Interestment’s Top Four: Cheating Sportmen

Friend of the site Dan Fitch tells all…

Lance Armstrong MAIN

Nobody likes a cheat, but everybody loves a winner. It’s therefore pretty obvious as to why people cheat. This is especially true in the world of professional sport, where the rewards for winners that everybody loves, can be huge. The risk of course, is that the cheating will be exposed. Some of the biggest sporting careers have teetered on such a tightrope. Such as these ones…

Ben Johnson
In an ideal world there would be two Olympics. One where everyone promises not to do anything naughty and another ‘anything goes’ affair, where competitors are allowed to take as many steroids as they want and get themselves tooled up with robotic legs, in an effort to finally crack that one-minute mile.

Instead we’re left with a situation that no one is happy with. Just the one Olympics, where no one is allowed to cheat but plenty of athletes do in order to gain an advantage. One such fellow was Ben Johnson, who in the 1988 Olympics whizzed past the 100m finish line at such a speed that video replays had to be consulted to ensure that he wasn’t on a moped. Johnson broke his own 100m world record as he beat Carl Lewis into second place with a time of 9.79 seconds, but he was stripped of his gold medal almost as quickly. Three days later Johnson’s urine samples tested positive for stanozolol. The Canadian sprinter was not laughing out loud when he was disqualified.

It says much for how this affected Johnson’s life, that ten years later he was involved in a race against two horses and a stock car. Johnson finished third – acting as a proof that athletes shouldn’t cheat if they want to keep hold of their dignity.

Hansie Cronje
Cricket betting is big business. Mainly because the average cricket match involves so much standing about, waiting for something to happen, that the average spectator would be bored shitless if they didn’t lob a bet on every now and then. With so much gambling going on it’s little wonder that players are approached to fix a match and find that they can’t resist the financial temptation. Yet you wouldn’t expect that one such player would be Hanje Cronje – the South African captain and one of the best cricket players in the world during the 90s.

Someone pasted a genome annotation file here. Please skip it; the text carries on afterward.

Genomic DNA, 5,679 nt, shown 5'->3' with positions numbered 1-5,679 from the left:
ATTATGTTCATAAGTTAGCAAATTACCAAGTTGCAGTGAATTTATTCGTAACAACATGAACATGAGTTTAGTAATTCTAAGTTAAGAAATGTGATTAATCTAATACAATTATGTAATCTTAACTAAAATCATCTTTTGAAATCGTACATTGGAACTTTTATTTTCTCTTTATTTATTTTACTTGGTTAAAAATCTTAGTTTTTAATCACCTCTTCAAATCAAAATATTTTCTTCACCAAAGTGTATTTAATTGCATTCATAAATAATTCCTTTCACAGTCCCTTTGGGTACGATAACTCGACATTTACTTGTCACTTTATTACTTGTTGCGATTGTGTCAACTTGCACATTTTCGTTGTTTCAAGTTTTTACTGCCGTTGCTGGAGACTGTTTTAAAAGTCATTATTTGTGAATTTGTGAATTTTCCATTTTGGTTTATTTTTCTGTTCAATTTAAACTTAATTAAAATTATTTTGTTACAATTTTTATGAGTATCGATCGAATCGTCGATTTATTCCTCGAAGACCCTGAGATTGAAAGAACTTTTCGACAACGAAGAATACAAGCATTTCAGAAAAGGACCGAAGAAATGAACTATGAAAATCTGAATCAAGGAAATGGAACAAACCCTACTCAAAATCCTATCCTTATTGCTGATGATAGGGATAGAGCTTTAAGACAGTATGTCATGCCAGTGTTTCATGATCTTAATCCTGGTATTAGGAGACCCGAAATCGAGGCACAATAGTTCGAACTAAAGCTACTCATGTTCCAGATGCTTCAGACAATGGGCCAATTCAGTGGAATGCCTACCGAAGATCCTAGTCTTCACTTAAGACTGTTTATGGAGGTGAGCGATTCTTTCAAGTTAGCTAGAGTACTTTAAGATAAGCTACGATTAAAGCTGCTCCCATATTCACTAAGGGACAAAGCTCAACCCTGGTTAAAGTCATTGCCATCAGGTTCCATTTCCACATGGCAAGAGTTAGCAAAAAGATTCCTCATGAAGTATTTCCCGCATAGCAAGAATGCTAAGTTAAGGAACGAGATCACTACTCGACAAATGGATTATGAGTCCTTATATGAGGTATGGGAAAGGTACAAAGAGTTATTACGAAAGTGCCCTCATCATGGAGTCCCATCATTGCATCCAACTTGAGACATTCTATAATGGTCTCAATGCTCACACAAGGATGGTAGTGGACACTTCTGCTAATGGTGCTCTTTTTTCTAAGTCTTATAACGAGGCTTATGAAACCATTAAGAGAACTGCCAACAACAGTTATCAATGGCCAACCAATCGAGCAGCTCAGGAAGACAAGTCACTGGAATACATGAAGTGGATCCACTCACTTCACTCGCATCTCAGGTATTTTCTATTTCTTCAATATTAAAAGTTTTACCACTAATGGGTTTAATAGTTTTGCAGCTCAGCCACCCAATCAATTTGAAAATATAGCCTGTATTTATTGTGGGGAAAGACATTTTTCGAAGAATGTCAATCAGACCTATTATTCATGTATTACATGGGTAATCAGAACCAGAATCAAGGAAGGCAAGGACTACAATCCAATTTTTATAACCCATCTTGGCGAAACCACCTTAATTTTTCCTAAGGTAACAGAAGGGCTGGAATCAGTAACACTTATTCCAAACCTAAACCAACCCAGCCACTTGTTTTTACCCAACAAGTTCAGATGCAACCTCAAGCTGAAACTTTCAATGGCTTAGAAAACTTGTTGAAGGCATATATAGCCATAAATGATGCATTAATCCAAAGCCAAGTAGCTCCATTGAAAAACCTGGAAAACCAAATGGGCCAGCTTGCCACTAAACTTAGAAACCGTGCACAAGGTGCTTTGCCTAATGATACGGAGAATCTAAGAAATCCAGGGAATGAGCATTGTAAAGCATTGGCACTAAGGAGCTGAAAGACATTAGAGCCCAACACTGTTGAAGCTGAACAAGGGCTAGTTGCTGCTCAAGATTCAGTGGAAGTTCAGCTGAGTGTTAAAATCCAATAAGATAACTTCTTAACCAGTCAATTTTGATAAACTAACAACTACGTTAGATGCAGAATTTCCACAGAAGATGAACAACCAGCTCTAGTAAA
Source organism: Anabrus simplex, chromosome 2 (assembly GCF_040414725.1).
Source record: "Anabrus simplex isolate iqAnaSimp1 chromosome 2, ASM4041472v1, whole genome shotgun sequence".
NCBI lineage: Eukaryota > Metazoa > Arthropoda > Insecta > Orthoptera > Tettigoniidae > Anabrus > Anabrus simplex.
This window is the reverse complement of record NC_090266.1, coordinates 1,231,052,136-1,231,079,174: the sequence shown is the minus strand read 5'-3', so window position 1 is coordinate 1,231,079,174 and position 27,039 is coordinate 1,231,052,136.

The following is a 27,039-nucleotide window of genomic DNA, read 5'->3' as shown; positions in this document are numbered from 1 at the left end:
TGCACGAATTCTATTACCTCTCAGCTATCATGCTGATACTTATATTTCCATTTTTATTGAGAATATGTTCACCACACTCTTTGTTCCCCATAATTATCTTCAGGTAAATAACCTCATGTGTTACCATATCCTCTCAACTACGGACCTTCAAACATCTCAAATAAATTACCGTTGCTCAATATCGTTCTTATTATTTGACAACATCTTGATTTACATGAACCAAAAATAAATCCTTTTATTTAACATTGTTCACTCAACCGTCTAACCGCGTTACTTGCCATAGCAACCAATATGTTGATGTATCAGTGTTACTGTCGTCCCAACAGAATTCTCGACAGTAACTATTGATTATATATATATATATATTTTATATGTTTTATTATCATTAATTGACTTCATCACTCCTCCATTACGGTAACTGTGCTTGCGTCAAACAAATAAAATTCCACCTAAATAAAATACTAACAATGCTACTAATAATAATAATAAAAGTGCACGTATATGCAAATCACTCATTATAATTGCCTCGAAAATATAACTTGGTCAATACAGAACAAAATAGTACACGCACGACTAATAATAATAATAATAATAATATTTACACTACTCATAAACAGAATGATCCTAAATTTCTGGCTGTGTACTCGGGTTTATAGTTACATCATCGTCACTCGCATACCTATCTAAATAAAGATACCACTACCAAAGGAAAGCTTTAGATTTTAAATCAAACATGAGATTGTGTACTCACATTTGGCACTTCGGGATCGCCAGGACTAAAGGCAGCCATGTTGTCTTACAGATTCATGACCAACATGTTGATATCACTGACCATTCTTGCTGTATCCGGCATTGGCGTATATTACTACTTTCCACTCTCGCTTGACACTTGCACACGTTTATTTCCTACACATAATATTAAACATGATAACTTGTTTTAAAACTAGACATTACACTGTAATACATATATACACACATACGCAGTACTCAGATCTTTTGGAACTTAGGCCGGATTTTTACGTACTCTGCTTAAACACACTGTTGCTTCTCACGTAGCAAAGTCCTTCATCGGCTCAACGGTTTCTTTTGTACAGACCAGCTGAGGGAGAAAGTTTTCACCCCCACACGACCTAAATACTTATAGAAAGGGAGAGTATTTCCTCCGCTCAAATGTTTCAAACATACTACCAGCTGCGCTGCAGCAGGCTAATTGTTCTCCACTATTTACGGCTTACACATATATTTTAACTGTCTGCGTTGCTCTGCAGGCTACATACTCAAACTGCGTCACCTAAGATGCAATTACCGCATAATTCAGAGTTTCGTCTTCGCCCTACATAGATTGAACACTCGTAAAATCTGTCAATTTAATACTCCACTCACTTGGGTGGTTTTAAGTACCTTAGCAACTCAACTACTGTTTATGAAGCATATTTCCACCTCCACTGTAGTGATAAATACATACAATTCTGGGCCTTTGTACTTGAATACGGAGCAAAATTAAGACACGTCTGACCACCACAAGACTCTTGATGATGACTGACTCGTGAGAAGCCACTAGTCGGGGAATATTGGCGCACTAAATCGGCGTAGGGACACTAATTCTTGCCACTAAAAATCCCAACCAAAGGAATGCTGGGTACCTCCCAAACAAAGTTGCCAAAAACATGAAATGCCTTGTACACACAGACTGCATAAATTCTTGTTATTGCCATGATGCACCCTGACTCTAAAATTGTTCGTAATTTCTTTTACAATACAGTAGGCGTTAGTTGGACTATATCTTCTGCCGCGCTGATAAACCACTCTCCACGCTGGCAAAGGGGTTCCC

In 2000 it was revealed that Cronje was involved in match-fixing with an Indian betting syndicate. Unlike the England cricket team of the time, South Africa could not be relied upon to lose on a consistent basis, so Cronje’s palm was greased to make things more predictable.

Cronje was banned from playing cricket for life, which sadly, was not to prove a particularly long time. In 2002 Cronje was killed when a plane he was on crashed into a mountain, killing him and the two pilots. Theories abound that Cronje was murdered at the behest of the gambling syndicate.

Tonya Harding
Ice skater Tonya Harding found herself with a problem prior to the 1994 Winter Olympics. Her rival Nancy Kerrigan was a much better ice skater than her. What’s a girl to do? Harding’s cunning solution was to get a hired goon to break Kerrigan’s legs, presumably with the intention of making her rival much less good at ice skating. It was a plan that was destined to work, if only Harding’s hired goon had actually managed to successfully break Kerrigan’s legs.

Instead the goon merely bruised her thigh which from a medical point of view is not nearly so serious. Harding probably got a partial refund for this mistake but had to live with the fact that Kerrigan recovered from her injury to win the silver medal at the Olympics, while she languished in  eighth position.

Then Harding was given probation, 500 hours of community service and fined $160,000 for her part in the attack, before being banned from ice skating for life. In many ways the whole scheme can be said to have backfired on her.

Lance Armstrong
Have you ridden a bike before? You probably found it pretty easy and fun when you were going downhill and then absolutely, earth-shatteringly agonising when going uphill. Yes, cycling is a tough pursuit and it doesn’t get much tougher than the Tour de France – an event that involves a hell of a lot of uphill cycling. When an event is as tough as the Tour, it’s perhaps no surprise that people get suspicious when the same bloke wins it every year. Lance Armstrong was such a bloke and for years angrily denied allegations that he took performance enhancing drugs.

It turned out that Armstrong was in fact a complete bullshit merchant. In 2013 he appeared on Oprah Winfrey’s TV show and admitted that all seven of his Tour de France wins came with the help of doping. The last time that a career was destroyed so swiftly on Oprah, Tom Cruise was jumping around on a chair and declaring his love for Katie Holmes.

Anymore for anymore?

One Response to Interestment’s Top Four: Cheating Sportmen

  1. Tim Fry says:

    Sprinter Dennis Mitchell tested positive for obscene leveles of testosterone and blamed it on the fact that he banged his wife 4 times the previous night (as it was her birthday!)

    Or cyclist Alberto Contador who blamed an abnormally high red blood count on a infected steak that he’d eaten

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